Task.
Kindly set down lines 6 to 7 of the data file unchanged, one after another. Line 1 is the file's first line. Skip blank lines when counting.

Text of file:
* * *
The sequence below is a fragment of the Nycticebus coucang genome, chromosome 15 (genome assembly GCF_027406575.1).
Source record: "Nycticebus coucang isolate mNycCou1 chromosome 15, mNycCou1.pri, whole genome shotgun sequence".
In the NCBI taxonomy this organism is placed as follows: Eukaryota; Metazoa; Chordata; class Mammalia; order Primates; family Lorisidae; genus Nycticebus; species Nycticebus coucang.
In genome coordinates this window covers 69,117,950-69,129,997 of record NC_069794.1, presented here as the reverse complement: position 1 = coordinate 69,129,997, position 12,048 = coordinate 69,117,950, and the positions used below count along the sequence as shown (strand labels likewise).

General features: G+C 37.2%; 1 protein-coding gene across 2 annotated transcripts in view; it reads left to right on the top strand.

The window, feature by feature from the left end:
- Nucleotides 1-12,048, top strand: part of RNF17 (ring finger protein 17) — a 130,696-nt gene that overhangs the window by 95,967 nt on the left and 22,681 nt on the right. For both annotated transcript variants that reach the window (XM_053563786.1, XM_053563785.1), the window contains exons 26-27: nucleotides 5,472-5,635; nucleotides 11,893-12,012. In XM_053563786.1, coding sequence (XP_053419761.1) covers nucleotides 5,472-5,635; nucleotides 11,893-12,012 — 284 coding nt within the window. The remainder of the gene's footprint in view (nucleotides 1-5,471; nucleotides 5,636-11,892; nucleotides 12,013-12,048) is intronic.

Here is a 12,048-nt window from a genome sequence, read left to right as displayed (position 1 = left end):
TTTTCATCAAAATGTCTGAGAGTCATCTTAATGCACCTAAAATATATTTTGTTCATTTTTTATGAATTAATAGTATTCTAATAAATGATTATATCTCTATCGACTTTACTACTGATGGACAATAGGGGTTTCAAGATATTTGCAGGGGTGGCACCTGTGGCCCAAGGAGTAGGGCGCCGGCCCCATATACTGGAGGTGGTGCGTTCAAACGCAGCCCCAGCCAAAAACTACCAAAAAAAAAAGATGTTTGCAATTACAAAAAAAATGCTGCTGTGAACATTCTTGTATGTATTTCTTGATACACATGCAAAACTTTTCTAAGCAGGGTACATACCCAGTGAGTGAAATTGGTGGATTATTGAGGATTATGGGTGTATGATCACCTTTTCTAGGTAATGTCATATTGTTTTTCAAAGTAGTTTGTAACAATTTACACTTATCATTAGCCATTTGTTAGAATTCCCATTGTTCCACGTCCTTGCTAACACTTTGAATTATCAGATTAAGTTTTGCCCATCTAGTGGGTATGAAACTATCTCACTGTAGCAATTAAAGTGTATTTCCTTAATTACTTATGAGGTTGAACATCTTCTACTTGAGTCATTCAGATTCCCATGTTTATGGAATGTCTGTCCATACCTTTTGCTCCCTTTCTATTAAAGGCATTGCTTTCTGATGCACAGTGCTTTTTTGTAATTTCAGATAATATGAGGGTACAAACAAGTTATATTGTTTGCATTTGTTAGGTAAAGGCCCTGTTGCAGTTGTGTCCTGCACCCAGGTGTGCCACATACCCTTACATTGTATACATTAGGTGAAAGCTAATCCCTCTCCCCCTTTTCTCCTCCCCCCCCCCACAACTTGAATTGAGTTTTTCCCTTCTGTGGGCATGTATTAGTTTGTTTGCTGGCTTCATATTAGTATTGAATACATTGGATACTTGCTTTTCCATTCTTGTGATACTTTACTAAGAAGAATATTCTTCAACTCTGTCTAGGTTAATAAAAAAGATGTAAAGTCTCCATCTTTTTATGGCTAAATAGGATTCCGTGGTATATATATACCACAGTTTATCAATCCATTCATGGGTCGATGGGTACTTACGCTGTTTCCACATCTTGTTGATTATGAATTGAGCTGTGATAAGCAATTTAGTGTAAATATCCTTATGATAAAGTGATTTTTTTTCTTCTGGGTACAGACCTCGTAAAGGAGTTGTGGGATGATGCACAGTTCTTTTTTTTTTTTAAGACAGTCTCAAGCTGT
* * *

The window, feature by feature from the left end:
- Nucleotides 1-12,048, top strand: part of RNF17 (ring finger protein 17) — a 130,696-nt gene that overhangs the window by 95,967 nt on the left and 22,681 nt on the right. For both annotated transcript variants that reach the window (XM_053563786.1, XM_053563785.1), the window contains exons 26-27: nucleotides 5,472-5,635; nucleotides 11,893-12,012. In XM_053563786.1, coding sequence (XP_053419761.1) covers nucleotides 5,472-5,635; nucleotides 11,893-12,012 — 284 coding nt within the window. The remainder of the gene's footprint in view (nucleotides 1-5,471; nucleotides 5,636-11,892; nucleotides 12,013-12,048) is intronic.